Please use this identifier to cite or link to this item:
Title: The effects of pollution on the physico-chemical parameters of water and diversity of aquatic macroinvertebrates: a case study of the Khami dam.
Authors: Dondo, Peter Nqobizitha
Keywords: Industrial effluent
Issue Date: Jun-2016
Publisher: Midlands State University
Abstract: The impact of industrial effluent discharged into Khami Dam was assessed through physicochemical parameters and also by bio-monitoring of benthic macro-invertebrates. Samples for physico-chemical parameters were measured at three sites over a period of six months andsampling was done once each month. Composite samples of 1000ml for nitrates and phosphateswere collected using a beaker on all sites and placed on schott bottles and placed on ice filled cooler boxes and were then taken to the laboratory and refrigerated at (< 4 oC) for analysis using a Hach spectrophotometer (DR010 Hach Co, Loveland, Colorado, USA). Temperature was measured using a mercury bulb thermometer at the dam; the bulb was placed in the water and allowed to stand for 5 minutes and the recordings were taken. pH was measured using a Mettler Toledo 320 pH meter at the dam, the probe was placed in the water for 5 minutes and the readings were taken. An oxygen meter was used to measure the amount of dissolved oxygen at the dam, the probe was allowed to stand for 5 minutes and results were taken. A Mettler Toledo MC 226 conductivity meter was used to measure conductivity at the dam, the conductivity probe was allowed to stand for 10 minutes and results were taken. Total Dissolved Solids (TDS) were measured using the filter paper method where a volume 1000ml of composite sample was filtered using a filter paper and allowed to dry for 5 days at room temperature. Turbidity levels were measured using the Hach 2100A turbidity meter at the dam, that is, the probe was allowed to settle for 5 minutes and the readings were recorded. The Shannon-Wienner and Evenness indices were used to assess the health of the dam using aquatic macroinvertebrates as indicators of pollution. The highest diversity was observed at site 1 (reference point) having the highest value (1.957) and the least was at site 2 (middle point of the dam) with a value of (1.705). High levels of chemical pollutants were recorded at sites 2 and 3 (ZINWA red category) whereas site 1 (reference site) consisted of relatively clean water (ZINWA blue category). All the physical and chemical parameters were measured at selected sites on the dam and were analysed using one way anova. There were no significant differences for pH (p > 0.05), pH ranged from 8.4 to ± 8.2 units. For conductivity there were significant differences (p < 0.05) conductivity ranged from 487 to ± 160µScm-1. As for oxygen there were significant differences (p < 0.05) oxygen ranged from 7.8 to ± 5.7 mgL-1, whilst temperature showed no significant differences (p > 0.05) temperature ranged from 30.32 to ±27.88 0C. There were significant differences of TDS amongst the sites (p < 0.05) conductivity ranged from 576 to ±105 ppm. Phosphates ranged from 10.65 to ±0.1 mgL-1 as a result there were no significant differences amongst the sites (anova p < 0.05); however nitrates ranged from 2.07 to ± 0.01mgL-1 therefore there were significant differences. Turbidity ranged from 0.5 to ±0 NTU; hence there were significant differences amongst the sites (p < 0.05). These were compared with the standards set by ZINWA for waste water. The results of the study showed that there was a high degree of pollution on the Khami Dam and recommendations on reduction of pollution in the dam should be made. Sources of water pollution included effluents from industries, sewage and agricultural practices by the nearby farmers.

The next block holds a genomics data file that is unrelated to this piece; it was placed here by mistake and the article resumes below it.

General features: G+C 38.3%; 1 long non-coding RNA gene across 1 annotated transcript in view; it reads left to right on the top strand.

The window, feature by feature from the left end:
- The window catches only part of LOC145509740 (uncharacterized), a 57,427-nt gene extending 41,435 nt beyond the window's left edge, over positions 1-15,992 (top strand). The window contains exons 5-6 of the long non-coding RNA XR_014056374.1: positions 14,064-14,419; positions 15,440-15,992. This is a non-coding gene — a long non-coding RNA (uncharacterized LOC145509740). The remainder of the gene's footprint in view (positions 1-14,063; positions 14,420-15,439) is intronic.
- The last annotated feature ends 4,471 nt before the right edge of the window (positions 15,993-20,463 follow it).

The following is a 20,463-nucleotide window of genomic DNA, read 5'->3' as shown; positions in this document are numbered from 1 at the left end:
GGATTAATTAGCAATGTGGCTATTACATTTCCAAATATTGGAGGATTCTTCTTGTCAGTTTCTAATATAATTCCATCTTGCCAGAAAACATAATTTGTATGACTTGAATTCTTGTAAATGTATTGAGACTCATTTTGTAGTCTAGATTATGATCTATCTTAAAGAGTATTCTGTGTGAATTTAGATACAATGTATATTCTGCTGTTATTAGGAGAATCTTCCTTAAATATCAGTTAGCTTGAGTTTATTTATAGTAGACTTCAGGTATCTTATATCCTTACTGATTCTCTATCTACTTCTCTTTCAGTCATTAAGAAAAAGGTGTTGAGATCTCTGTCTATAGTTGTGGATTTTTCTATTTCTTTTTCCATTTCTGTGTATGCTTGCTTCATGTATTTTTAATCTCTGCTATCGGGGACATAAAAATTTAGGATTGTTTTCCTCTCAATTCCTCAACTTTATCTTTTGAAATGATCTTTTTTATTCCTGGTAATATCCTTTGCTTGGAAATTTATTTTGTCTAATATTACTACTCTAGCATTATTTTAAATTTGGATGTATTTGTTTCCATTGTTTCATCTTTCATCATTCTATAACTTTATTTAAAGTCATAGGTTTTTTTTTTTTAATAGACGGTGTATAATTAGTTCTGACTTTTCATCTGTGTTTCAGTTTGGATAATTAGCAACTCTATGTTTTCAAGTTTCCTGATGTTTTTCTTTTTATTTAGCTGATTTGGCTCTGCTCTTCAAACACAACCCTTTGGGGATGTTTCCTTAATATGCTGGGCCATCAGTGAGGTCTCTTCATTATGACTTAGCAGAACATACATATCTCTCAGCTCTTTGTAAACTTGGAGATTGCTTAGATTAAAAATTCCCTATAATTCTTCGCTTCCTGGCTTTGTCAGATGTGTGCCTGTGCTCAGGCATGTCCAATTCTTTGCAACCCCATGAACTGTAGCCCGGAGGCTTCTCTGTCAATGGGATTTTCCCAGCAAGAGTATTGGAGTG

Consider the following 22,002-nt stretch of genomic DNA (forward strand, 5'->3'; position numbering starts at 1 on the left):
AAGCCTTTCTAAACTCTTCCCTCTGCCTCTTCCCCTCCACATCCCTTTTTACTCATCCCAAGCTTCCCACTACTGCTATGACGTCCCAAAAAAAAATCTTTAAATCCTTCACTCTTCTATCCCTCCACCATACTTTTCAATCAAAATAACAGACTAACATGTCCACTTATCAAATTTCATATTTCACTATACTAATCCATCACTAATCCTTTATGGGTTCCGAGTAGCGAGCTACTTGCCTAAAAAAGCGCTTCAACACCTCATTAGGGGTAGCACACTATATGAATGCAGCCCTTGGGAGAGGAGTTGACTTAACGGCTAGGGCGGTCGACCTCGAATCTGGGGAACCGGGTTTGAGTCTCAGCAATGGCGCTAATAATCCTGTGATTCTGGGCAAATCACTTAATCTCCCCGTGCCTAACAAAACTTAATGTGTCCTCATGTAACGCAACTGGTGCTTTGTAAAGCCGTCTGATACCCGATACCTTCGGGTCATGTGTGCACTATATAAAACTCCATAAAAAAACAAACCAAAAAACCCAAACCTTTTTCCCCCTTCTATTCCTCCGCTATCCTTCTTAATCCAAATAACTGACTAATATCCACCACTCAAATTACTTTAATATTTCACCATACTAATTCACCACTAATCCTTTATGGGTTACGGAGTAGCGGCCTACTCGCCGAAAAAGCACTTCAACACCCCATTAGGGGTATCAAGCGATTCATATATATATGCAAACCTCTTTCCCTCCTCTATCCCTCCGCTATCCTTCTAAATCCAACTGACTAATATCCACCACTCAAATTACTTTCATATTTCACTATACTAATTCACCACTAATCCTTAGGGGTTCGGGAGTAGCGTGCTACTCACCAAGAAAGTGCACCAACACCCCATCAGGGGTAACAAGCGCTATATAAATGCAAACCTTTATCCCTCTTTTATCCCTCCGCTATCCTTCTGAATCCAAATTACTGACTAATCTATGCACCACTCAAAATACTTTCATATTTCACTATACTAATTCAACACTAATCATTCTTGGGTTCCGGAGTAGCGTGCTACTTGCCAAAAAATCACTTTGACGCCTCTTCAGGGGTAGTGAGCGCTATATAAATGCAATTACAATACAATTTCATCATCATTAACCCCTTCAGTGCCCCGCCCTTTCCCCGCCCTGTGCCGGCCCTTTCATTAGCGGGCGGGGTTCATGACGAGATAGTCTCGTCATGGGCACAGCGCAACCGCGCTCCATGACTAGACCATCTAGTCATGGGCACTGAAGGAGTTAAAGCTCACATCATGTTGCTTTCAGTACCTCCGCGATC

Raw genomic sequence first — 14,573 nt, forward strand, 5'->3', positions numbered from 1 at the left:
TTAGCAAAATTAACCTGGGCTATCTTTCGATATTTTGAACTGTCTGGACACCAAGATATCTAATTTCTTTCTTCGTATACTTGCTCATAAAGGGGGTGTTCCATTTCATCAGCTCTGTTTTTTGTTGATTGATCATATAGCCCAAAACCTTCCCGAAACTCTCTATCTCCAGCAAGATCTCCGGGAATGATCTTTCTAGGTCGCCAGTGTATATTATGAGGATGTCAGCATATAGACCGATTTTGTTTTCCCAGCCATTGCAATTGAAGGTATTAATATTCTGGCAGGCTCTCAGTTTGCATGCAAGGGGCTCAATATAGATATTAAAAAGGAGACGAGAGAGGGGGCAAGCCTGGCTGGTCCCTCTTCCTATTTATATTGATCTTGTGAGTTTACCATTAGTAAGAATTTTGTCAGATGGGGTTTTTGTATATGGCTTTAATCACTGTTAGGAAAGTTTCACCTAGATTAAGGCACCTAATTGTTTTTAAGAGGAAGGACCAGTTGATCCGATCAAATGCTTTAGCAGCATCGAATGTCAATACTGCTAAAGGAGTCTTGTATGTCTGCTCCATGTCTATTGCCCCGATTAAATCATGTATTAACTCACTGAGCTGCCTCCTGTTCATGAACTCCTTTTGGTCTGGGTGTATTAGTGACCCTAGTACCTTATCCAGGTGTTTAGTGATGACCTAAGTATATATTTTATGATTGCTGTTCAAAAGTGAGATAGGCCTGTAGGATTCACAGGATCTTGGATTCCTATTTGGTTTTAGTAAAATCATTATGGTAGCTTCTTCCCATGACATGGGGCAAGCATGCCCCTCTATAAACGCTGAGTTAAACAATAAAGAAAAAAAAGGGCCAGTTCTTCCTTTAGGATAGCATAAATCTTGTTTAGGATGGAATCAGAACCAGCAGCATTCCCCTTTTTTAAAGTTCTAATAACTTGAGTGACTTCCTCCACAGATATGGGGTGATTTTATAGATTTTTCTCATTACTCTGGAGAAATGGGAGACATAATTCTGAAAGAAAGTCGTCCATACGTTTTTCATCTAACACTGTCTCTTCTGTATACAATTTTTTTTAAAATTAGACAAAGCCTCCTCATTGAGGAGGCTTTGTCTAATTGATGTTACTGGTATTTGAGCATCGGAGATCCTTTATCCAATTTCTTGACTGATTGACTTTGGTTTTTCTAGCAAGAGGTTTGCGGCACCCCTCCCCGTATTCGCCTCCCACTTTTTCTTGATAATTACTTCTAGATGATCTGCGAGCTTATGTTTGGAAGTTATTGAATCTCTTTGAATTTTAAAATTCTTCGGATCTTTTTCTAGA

Appears in Collections:Bsc Biological Sciences Honours Degree

Files in This Item:
File Description SizeFormat 
Show full item record

Page view(s)

checked on Jul 23, 2024


checked on Jul 23, 2024

Google ScholarTM


Items in MSUIR are protected by copyright, with all rights reserved, unless otherwise indicated.